Parish records date back to 1538

Parish Chest Photo by Richard Croft

Parish Chest
Photo by Richard Croft

Before civil registration, records were held in the parish of our ancestors, or the church that was in charge of their neighbourhood/ village/ hamlet. The records were created by the clergy and the parish officers who were responsible for looking after the parish. It become compulsory to keep records from 1538 during the reign of Henry the Eighth. The church was central as a place of worship and acted like a council of today, taking note of burials, baptisms and marriages. The church was also where people turned in their time of need. It only took a family one bout of sickness before the church was needed. This has meant that the Parish chest held a lot of different  records. If you want to get records of your ancestors before 1837, parish records are where you need to search.

The Poor Law Act 1601 was a way to relieve the burden for parish income. People were not allowed to settle in a parish unless they were already part of the parish or could pay their own way. The Poor Law meant that unless you could show why you were legally settled there you could be forcibly removed. This was applied particularly to single woman with or without children. This meant that if a woman had moved to the area to marry and had children and her husband died, the children and herself would be thrown out of the parish and she would have to make her way back to her own parish.

Until 1744, an illegitimate child was the responsibility of the parish. This burden was not undertaken lightly, so many lengths would be gone to before that happened. Generally there was examinations into who was the father of the child and if he would not marry the mother, then quarter sessions would be held to enforce an order to pay for raising the child. When an illegitimate child was registered, sometimes there may be a note like “born base” which means that the child was illegitimate.

An important duty of the parish church was to collect the income which was through rates or tithes. Books or papers with names and rates that were paid were generally noted.  Maps were drawn to reference tithe apportionment’s and have individual properties identified. From these maps rents could be calculated and received. The maps had reference numbers and came with a tithe apportionment where it can be read the name of the landowner or occupier with a description of the land. The National Archives holds these maps, another two would be made at the same time for the Bishop and the parish clerk.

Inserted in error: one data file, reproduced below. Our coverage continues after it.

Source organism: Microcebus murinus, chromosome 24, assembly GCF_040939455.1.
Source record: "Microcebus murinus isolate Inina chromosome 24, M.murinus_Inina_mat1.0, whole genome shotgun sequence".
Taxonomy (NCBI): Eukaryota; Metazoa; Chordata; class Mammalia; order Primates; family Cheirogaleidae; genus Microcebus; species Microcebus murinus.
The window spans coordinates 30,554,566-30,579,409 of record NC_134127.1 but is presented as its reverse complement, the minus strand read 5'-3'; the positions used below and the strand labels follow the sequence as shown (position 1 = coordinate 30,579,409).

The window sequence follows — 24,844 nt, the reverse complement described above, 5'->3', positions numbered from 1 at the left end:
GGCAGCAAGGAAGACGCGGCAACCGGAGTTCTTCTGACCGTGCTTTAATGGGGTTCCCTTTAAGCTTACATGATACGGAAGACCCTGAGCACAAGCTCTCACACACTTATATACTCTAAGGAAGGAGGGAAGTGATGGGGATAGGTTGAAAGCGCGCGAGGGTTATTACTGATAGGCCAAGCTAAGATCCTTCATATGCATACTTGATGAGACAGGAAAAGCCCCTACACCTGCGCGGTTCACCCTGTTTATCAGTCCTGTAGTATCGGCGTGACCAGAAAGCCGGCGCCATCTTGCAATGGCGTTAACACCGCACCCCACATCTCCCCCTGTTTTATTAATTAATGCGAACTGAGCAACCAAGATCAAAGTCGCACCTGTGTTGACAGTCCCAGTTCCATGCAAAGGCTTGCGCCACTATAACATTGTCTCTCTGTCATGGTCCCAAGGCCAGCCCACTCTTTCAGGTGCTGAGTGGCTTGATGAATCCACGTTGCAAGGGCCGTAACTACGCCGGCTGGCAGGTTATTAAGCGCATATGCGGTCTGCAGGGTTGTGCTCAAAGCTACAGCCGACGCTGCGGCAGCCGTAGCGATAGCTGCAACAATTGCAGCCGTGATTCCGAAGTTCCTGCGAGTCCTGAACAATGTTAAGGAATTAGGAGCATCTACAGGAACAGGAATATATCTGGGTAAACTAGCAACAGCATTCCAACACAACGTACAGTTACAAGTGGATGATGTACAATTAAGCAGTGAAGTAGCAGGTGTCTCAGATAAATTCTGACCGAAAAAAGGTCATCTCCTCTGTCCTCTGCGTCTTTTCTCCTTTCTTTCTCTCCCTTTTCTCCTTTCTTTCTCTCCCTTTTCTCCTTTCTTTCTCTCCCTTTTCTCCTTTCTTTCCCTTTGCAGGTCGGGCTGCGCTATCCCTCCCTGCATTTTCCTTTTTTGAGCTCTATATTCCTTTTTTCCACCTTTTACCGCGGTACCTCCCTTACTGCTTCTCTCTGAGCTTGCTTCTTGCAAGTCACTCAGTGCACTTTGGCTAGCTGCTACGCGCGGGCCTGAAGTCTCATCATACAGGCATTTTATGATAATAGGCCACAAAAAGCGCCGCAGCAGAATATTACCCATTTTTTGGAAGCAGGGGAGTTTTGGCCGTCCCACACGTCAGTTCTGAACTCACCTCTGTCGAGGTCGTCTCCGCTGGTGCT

Parish records were written about disbursements of the money the parish received. It was a role of the church to help the poor and they regularly disbursed funds to people in need and listed them in their records. To help with the cost of the poor, orphans and paupers children were arranged into apprenticeships to relieve the cost to the local parish. The children were supposed to learn a skill or trade, however they were mostly used as cheap labour for agricultural, factory and domestic work. Apprentice records were kept in two forms;  indentures and registers of apprentices. Indentures were signed by the parish and the master and agreement was made that the master would feed, clothe and teach the child a trade. Generally an agreement with a master in a neighboring parish was struck to ensure that the apprentice would not come back and place a burden on the parish.

More parish records are going online, however it is always useful to contact the record office for the parish to find where they may be online. The Familysearch.org website is worth searching as they have been collecting records long before they had a website. Subscription websites like Ancestry.co.uk and findmypast have digitalised many records. The National Archives in the UK also has a lot of these records to.

Points to note – 1) There are no indexes for parish records, so you need to search through the many entries to find the names of your ancestors. 2) There is no central repository for the records, so they could be with a records office, or the parish church or online somewhere. 3) Information contained may be different in every parish before 1812 when printed books started to be used.  4) Originally the parish records were kept written on paper, however when Queen Elizabeth started her rule in 1558, records had to be written on parchment. So although the records may have been back to 1538, they only exist back to then if a parish went to the trouble of transcribing those earlier records onto the parchment. Many parishes didn’t have the time or the money to do that.

Well I hope you find some ancestors in this interesting time period. It seems amazing that at one time, all the records of a community were kept in a big chest in a church. Some people would try to break into a church to rip out pages in the records to hide what they had done. That’s not so easy these days. Once information is in cyber world, it can’t be ripped out of history.

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